Raising Bearded Dragons

What Fruits Can Bearded Dragons Eat?


Wanting to know what fruits can bearded dragons eat? Before we get to the types of fruits, we should first note that fruit should only be fed occasionally to dragons, making up only 10% your Bearded Dragon’s diet.

The overall diet of your beardie depends on its age. If your young Beardie was still in the wild, its diet would comprise of 80% animal-based food and 20% plants, vegetables and fruit. And your adult Beardie will prefer the inverse – with 80% plants, vegetables and fruit and 20% animal-based food.

It is important to maintain this ratio in captivity for the health of your Bearded Dragon, but again, keep in mind that the fruit component should not exceed 10% of your Beardie’s diet.

So what fruits can bearded dragons eat?

Blueberries, figs, peaches, cranberries, raspberries and blackberries are all fine to give to beardies. Give your beardie fresh and organic fruit when possible because frozen fruits sometimes contain preservatives and lose some of its vitamins and nutritional value.

Fruits in a bearded dragon diet should be seen more like a treat as they are high in water content and can cause diarrhea. Bananas are high in phosphorous which needs to balanced with calcium; and peaches are high in goitrogens. Goitrogen is a term used to describe any substance that can cause enlargement of the thyroid gland. Swelling in the thyroid can cause ingestion problems.

These fruits should not be added to salads because mustard greens, turnip greens and collard greens which are already recommended as a staple for beardie salads are already high in goitrogen.

All fruit including that with skin i.e. grapes, should be washed thoroughly, peeled, cored, seeds removed and cut into very small pieces before giving to bearded dragons.

Raising Bearded Dragons

What fruits can bearded dragons eat with salads?

Strawberries, mango, papaya, and cherries are all great for color enhancement but should only be added occasionally if your bearded dragon is picky about eating their vegetables. This is because, strawberries, along with pears and also grapes (a favorite treat for bearded dragons) are high in oxalates.

Oxalates bind calcium, making them indigestible. It impairs the metabolism of calcium leading to all sorts of problems associated with calcium deficiency.

Fruits bearded dragons should not eat

Now that you know what fruits can bearded dragons eat, let’s talk about some of the things they cannot and should not eat. Avocado and rhubarb are very toxic. So those are at the top of the list. While berries and many fruits contain citric acid, there are select citric fruits such as oranges, clementines, tangerines, grapefruit, lemons, pineapple and kiwis which are very high in citric acid. It is better to avoid these fruits in a bearded dragon diet altogether as high citric acid intake can cause problems with digestion.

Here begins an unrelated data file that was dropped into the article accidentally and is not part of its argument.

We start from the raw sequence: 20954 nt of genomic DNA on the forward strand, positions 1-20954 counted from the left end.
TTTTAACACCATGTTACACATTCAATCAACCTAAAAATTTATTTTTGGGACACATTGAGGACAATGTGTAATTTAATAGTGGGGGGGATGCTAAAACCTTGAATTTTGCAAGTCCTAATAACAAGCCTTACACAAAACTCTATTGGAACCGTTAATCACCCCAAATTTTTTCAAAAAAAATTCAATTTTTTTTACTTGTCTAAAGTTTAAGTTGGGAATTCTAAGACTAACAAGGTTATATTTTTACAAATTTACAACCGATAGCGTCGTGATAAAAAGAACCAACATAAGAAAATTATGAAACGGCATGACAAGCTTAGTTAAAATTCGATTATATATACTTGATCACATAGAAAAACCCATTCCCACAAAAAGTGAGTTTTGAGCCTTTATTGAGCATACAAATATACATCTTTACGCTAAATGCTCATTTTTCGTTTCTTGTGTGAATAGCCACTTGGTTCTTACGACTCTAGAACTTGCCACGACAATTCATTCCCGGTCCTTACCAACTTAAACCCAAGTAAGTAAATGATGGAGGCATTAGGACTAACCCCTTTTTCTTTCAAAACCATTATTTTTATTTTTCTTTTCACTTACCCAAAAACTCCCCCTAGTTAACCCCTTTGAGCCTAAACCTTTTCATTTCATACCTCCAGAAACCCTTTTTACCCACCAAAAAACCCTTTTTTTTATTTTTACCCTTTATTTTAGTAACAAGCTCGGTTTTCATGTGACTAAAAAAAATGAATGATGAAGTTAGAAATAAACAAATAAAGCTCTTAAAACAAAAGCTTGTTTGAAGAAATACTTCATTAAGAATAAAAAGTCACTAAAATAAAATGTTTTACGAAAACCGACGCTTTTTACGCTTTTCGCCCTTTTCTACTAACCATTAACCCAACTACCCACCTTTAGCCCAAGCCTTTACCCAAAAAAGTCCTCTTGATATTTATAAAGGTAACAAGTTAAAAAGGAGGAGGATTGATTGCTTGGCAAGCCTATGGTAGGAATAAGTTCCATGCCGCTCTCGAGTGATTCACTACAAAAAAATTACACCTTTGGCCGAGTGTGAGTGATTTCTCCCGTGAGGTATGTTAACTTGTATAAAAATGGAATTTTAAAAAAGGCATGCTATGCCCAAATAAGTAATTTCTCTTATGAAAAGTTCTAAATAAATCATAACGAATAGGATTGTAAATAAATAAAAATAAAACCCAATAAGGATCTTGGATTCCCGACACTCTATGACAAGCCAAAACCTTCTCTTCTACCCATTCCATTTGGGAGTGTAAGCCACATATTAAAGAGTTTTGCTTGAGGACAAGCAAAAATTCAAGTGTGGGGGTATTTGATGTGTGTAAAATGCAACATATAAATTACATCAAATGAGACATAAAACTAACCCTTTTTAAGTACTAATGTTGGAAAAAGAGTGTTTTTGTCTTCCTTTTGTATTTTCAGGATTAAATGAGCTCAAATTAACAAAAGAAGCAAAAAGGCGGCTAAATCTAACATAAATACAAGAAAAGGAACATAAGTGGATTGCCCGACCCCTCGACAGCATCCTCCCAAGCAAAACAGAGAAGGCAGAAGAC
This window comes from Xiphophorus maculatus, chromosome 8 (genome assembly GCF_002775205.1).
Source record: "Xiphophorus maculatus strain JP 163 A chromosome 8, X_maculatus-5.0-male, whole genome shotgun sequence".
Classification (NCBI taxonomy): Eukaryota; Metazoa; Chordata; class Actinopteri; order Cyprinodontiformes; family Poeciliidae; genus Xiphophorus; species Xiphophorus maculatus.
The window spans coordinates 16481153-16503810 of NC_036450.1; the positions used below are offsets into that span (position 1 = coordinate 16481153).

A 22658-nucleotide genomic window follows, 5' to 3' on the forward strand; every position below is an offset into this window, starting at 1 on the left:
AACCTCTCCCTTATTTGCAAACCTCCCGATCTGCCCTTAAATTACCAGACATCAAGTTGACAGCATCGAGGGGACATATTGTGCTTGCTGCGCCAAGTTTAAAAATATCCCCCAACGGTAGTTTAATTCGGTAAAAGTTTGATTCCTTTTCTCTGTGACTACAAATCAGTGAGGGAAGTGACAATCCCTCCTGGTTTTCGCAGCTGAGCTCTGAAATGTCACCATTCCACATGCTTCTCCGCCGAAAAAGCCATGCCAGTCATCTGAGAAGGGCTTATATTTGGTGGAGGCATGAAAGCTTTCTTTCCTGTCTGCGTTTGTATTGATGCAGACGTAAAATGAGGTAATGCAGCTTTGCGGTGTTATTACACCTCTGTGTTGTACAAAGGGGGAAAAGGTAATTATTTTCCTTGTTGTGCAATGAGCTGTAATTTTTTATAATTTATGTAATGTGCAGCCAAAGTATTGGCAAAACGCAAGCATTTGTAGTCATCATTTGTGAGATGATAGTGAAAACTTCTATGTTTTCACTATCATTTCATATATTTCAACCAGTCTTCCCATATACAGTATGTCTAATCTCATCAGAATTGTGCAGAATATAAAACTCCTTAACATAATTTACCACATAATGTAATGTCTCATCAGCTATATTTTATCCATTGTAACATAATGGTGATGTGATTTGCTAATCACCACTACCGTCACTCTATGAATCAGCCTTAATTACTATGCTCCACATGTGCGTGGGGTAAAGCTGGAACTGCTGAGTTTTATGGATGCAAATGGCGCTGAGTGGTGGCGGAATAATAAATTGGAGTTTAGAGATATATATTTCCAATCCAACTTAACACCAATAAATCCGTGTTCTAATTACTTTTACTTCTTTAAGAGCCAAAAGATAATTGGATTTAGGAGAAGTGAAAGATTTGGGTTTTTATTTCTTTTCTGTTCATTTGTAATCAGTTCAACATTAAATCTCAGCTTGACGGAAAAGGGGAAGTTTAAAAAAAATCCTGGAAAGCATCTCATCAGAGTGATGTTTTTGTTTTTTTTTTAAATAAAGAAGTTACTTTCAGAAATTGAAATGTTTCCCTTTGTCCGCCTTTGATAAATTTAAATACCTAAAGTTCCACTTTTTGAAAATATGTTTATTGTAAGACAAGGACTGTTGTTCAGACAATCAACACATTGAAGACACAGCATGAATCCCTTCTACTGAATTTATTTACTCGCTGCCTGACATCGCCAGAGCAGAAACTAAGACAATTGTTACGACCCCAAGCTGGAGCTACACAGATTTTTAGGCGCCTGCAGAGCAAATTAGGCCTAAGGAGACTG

Be sure to cut or tear the fruit up into very small pieces so that your Beardie can eat and swallow them easily.

  • Apples
  • Apricot
  • Blackberries
  • Blueberries
  • Chayote
  • Cherries
  • Cranberries
  • Figs
  • Grapes
  • Grapefruit
  • Guava
  • Mangos
  • Melons
  • Nectarine
  • Papayas
  • Peaches
  • Pears
  • Pineapple
  • Plum
  • Prunes
  • Raisins
  • Strawberries
  • Watermelon

Raising Bearded Dragons

Why Bearded Dragon Temperature is Important to His Life Span

Bearded Dragons

If your bearded dragon temperature gets too cold it cannot properly digest its food which may cause it to stop eating and eventually become sick. And if your bearded dragon gets too hot and cannot cool off, he will die.

A bearded dragon temperature that is properly set and monitored is necessary for him to live a long and healthy life.

Many websites show a different recommended bearded dragon temperature. The reason why is because it can vary based on age of your dragon. A baby bearded dragon should be kept in temperatures on average 5-10 degrees higher than an adult dragon.

For example where the basking temperature for an adult dragon ranges from 95 – 105 degrees. For a baby it is a big higher ranging from about 105 – 110 degrees. The bearded dragon temperature in its enclosure much like the lighting is very critical in that when the temperature is not correct the dragon will not eat and ultimately get sick and die.